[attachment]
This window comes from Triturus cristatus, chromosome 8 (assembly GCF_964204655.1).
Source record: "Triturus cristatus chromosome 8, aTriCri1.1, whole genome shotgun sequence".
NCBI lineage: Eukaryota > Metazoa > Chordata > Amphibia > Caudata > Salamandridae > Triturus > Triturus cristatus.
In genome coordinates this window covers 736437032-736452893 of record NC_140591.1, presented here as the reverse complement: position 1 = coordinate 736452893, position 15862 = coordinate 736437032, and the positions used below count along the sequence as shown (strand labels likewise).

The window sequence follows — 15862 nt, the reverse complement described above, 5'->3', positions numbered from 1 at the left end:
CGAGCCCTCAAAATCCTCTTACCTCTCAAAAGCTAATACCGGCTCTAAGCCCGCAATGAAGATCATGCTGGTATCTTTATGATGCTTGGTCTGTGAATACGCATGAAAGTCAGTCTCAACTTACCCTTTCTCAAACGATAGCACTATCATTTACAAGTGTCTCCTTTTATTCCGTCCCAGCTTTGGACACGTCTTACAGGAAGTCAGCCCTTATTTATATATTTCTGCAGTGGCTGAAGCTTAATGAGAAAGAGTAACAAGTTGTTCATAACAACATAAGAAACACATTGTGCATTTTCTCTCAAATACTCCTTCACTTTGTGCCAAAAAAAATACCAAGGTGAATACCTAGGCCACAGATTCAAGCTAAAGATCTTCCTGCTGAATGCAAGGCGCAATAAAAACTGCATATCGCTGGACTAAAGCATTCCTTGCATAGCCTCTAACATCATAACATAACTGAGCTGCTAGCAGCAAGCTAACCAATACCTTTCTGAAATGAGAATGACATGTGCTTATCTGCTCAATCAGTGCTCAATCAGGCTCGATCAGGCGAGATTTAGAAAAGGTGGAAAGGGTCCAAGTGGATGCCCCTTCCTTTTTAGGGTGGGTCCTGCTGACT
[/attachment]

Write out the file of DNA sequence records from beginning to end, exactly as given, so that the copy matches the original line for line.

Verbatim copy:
This window comes from Triturus cristatus, chromosome 8 (assembly GCF_964204655.1).
Source record: "Triturus cristatus chromosome 8, aTriCri1.1, whole genome shotgun sequence".
NCBI lineage: Eukaryota > Metazoa > Chordata > Amphibia > Caudata > Salamandridae > Triturus > Triturus cristatus.
In genome coordinates this window covers 736437032-736452893 of record NC_140591.1, presented here as the reverse complement: position 1 = coordinate 736452893, position 15862 = coordinate 736437032, and the positions used below count along the sequence as shown (strand labels likewise).

The window sequence follows — 15862 nt, the reverse complement described above, 5'->3', positions numbered from 1 at the left end:
CGAGCCCTCAAAATCCTCTTACCTCTCAAAAGCTAATACCGGCTCTAAGCCCGCAATGAAGATCATGCTGGTATCTTTATGATGCTTGGTCTGTGAATACGCATGAAAGTCAGTCTCAACTTACCCTTTCTCAAACGATAGCACTATCATTTACAAGTGTCTCCTTTTATTCCGTCCCAGCTTTGGACACGTCTTACAGGAAGTCAGCCCTTATTTATATATTTCTGCAGTGGCTGAAGCTTAATGAGAAAGAGTAACAAGTTGTTCATAACAACATAAGAAACACATTGTGCATTTTCTCTCAAATACTCCTTCACTTTGTGCCAAAAAAAATACCAAGGTGAATACCTAGGCCACAGATTCAAGCTAAAGATCTTCCTGCTGAATGCAAGGCGCAATAAAAACTGCATATCGCTGGACTAAAGCATTCCTTGCATAGCCTCTAACATCATAACATAACTGAGCTGCTAGCAGCAAGCTAACCAATACCTTTCTGAAATGAGAATGACATGTGCTTATCTGCTCAATCAGTGCTCAATCAGGCTCGATCAGGCGAGATTTAGAAAAGGTGGAAAGGGTCCAAGTGGATGCCCCTTCCTTTTTAGGGTGGGTCCTGCTGACT